By Patti Warner
Office of Deacon Formation
Just how does one become a deacon? It involves first and foremost a willingness to embark on a journey of discovery which doesn’t happen overnight. As a matter of fact, it takes about five years.
Each discernment journey is a unique one, but there are similarities in each as well. Often it begins with a question: “Have you ever thought about becoming a deacon?” This query might come from a spouse, a priest, or a friend. Or it may be a man’s own inner voice that beckons him to become more involved in parish life, and leads him to wonder how he might do that. From that first whisper a potential deacon is born.
The present deacon formation class is approximately halfway through their journey to the diaconate. They have reached this point because they responded to the voice of spouse, friend, priest, self, Church, God. They took, and continue to take, the next steps.
Once every 5 years, the diocese begins its search for new people interested in learning more about the deacon program. The process starts with two informational meetings — publicized in parish bulletins and in The Messenger — led by members of the formation staff and deacon formation committee who explain the process to those interested in learning more. If, after having a better understanding of the diaconate, someone wants to explore further, he will receive a lengthy application to complete, which outlines a person’s religious background, education, employment, health, finances and more. Additionally each applicant is required to provide references from 25 people from a variety of backgrounds — their pastor, family members, parishioners, fellow workers and friends.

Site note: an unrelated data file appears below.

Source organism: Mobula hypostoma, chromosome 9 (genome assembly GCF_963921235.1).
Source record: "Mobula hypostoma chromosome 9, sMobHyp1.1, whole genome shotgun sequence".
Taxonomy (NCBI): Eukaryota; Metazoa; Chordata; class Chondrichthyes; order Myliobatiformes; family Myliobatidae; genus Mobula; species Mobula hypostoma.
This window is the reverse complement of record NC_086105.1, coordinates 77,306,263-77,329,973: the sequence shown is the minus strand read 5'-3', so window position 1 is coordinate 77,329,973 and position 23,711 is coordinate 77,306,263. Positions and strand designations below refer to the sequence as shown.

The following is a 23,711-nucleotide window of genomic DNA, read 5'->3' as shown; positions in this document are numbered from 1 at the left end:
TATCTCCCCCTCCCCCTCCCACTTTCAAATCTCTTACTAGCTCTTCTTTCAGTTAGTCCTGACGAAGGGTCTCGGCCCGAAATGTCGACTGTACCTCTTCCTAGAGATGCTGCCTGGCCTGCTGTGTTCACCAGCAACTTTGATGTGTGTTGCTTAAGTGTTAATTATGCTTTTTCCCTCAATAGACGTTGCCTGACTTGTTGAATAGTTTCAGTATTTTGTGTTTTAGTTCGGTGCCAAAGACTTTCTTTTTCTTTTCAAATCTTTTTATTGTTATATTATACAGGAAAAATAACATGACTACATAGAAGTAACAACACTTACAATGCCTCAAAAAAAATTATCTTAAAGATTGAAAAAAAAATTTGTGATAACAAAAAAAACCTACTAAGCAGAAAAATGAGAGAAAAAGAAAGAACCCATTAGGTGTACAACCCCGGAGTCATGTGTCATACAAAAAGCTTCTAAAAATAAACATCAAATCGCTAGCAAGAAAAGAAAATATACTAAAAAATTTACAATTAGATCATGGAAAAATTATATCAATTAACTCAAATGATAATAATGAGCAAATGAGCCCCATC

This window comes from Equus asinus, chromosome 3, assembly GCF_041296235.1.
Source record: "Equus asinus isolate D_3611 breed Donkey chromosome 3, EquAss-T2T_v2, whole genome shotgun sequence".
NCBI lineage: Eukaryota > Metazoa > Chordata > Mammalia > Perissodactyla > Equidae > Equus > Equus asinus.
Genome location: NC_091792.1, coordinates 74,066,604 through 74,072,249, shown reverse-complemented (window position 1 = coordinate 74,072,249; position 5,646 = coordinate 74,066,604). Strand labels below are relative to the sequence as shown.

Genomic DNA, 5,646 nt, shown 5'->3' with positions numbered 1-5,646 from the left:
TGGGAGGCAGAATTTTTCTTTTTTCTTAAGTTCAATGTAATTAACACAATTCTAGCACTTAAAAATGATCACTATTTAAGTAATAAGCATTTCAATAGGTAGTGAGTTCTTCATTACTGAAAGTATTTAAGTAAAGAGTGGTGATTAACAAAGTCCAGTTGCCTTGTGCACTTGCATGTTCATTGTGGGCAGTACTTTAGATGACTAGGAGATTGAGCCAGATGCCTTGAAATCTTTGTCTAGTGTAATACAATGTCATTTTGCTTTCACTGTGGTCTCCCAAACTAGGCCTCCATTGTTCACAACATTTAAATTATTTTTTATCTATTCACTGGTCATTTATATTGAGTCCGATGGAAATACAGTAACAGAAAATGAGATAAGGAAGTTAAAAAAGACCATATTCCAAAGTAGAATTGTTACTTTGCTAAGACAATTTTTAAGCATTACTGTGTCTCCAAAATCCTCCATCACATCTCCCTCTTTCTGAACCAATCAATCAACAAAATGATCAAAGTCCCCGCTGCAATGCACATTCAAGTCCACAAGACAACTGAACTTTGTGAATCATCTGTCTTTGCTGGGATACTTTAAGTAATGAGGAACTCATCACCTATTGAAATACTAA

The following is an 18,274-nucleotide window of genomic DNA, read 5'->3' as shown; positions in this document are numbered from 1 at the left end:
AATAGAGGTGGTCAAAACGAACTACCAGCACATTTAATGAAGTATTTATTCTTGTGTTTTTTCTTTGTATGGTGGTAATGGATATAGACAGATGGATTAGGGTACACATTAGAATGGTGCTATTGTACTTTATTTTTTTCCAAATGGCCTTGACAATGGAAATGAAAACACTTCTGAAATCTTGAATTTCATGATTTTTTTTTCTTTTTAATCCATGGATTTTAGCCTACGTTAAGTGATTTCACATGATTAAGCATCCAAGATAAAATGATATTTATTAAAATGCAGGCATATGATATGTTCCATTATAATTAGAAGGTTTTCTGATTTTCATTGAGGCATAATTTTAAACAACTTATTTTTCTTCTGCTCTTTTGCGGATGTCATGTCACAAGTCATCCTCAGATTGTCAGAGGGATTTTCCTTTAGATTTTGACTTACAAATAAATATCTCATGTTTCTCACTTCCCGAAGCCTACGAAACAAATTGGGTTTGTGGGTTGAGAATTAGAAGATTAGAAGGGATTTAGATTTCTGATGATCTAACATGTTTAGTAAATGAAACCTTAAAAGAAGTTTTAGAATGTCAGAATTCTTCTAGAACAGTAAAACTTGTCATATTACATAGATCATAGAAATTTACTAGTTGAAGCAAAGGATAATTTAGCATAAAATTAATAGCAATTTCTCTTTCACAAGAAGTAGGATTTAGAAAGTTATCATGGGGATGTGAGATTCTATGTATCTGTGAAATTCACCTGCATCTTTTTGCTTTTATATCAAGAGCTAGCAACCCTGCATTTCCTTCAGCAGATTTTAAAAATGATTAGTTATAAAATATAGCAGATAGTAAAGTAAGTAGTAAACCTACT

After receiving the completed applications, the deacon formation committee begins to learn more about the applicants by studying the applications and conducting interviews. A psychological exam follows, and if all goes well, an applicant is admitted to the program. If the man is married, his spouse is highly encouraged to attend classes with her husband.
The next step involves a big word — propaedeutic — which is the first year of study and discernment. In this first year, candidates and+- their wives attend one-day classes once a month for nine months. They re-familiarize themselves with academic matters, such as the proper way to write and properly footnote college papers. They involve themselves more deeply in prayer and learning how to pray the Liturgy of the Hours. They begin, almost unconsciously, to form a family with their fellow aspirants. And, after this first year, once again they are scrutinized by committee members. The aspirants, and committee members, make decisions as to whether to continue in the process.
Following the propaedeutic year, the aspirants enter candidacy, when they formally profess their intentions to study for the diaconate, and the church formally accepts them into the program. From this point until hopeful ordination, the men we called “aspirants,” are now “candidates.” Their classes are not just one day per month, but now one very full weekend per month from September through June. They will study numerous topics such as Church History, Introduction to Scripture, Old Testament, and the Gospels. Each year ends with interviews to see how the candidate and his spouse are doing. They are asked to assess themselves as well as be assessed by others. They will spend time in company with the bishop.
At different intervals throughout, there are other milestones: an annual retreat, being installed as Lectors, attending a week-long Homiletics course at St. Meinrad School of Theology in Indiana, installation as Acolytes and a five-day pre-ordination retreat. All these steps and more will hopefully bring their journey, God-willing, to fruition as our bishop calls them to Holy Orders. Then the journey begins anew as they serve the Church as deacons.
For more information on the diocesan program, please email Patti Warner at [email protected]